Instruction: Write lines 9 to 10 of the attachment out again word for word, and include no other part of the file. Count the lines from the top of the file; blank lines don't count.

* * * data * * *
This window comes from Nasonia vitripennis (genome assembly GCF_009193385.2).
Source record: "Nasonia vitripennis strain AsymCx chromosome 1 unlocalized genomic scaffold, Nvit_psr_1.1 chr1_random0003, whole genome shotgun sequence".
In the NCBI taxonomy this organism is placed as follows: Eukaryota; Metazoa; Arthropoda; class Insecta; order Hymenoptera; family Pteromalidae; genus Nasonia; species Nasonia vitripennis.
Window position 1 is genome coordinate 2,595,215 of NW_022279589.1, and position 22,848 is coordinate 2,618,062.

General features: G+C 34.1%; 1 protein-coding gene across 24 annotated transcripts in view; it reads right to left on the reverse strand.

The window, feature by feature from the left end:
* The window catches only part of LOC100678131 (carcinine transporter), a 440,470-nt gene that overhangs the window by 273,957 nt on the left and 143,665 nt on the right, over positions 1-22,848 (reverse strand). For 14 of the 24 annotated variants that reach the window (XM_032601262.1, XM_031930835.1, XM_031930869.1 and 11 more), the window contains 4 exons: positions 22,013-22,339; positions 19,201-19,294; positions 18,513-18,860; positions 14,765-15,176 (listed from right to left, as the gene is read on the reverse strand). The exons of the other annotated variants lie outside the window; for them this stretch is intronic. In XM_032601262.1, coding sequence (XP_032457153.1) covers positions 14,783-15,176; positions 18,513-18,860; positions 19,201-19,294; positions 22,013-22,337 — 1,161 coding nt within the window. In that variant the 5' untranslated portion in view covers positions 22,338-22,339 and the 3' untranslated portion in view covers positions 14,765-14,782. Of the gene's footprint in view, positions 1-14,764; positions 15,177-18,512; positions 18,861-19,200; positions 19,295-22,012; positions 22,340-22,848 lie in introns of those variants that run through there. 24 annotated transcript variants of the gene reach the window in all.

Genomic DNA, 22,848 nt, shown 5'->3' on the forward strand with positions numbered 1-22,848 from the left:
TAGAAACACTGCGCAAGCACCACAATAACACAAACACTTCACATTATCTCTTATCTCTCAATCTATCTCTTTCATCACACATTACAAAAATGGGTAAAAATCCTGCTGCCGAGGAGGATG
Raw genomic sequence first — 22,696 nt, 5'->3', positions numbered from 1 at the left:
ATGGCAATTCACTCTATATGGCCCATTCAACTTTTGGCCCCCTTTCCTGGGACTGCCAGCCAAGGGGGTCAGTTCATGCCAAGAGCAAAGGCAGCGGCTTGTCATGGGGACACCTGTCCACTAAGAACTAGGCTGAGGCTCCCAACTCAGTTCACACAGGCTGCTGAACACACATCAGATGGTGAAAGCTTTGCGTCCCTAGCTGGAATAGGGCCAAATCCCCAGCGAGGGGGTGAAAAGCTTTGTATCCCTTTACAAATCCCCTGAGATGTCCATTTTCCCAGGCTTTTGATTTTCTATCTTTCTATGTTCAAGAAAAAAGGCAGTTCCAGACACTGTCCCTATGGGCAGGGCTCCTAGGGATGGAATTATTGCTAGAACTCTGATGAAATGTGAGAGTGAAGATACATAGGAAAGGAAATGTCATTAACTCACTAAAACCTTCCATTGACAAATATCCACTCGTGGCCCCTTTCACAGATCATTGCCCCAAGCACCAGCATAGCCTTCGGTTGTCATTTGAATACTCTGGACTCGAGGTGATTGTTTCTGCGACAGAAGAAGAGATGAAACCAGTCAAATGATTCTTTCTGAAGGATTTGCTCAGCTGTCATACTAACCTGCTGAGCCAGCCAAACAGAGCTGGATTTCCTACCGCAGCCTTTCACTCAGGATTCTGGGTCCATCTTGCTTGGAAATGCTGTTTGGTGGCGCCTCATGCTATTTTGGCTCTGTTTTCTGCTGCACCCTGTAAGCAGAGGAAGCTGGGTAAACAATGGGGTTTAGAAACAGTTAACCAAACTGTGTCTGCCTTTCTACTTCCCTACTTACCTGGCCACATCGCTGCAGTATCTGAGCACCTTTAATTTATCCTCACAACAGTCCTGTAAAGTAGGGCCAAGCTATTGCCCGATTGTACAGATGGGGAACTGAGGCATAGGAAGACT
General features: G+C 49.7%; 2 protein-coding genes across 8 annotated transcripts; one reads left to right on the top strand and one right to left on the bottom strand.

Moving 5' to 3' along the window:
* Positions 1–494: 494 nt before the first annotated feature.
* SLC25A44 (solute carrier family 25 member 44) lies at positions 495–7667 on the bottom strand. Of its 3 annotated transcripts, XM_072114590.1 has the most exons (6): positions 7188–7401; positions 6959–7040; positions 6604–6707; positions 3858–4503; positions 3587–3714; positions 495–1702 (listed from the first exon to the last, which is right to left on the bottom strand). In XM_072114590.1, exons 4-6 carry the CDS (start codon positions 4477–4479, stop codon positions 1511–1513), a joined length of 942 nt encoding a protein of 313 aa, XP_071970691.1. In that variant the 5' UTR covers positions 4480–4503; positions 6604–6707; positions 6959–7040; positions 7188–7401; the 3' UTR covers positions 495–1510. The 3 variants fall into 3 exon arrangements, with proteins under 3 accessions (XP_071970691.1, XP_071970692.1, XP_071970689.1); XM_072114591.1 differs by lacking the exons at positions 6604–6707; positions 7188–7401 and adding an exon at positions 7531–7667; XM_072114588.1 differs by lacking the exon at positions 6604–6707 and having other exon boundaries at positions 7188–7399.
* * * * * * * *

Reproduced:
TAGAAACACTGCGCAAGCACCACAATAACACAAACACTTCACATTATCTCTTATCTCTCAATCTATCTCTTTCATCACACATTACAAAAATGGGTAAAAATCCTGCTGCCGAGGAGGATG
Raw genomic sequence first — 22,696 nt, 5'->3', positions numbered from 1 at the left: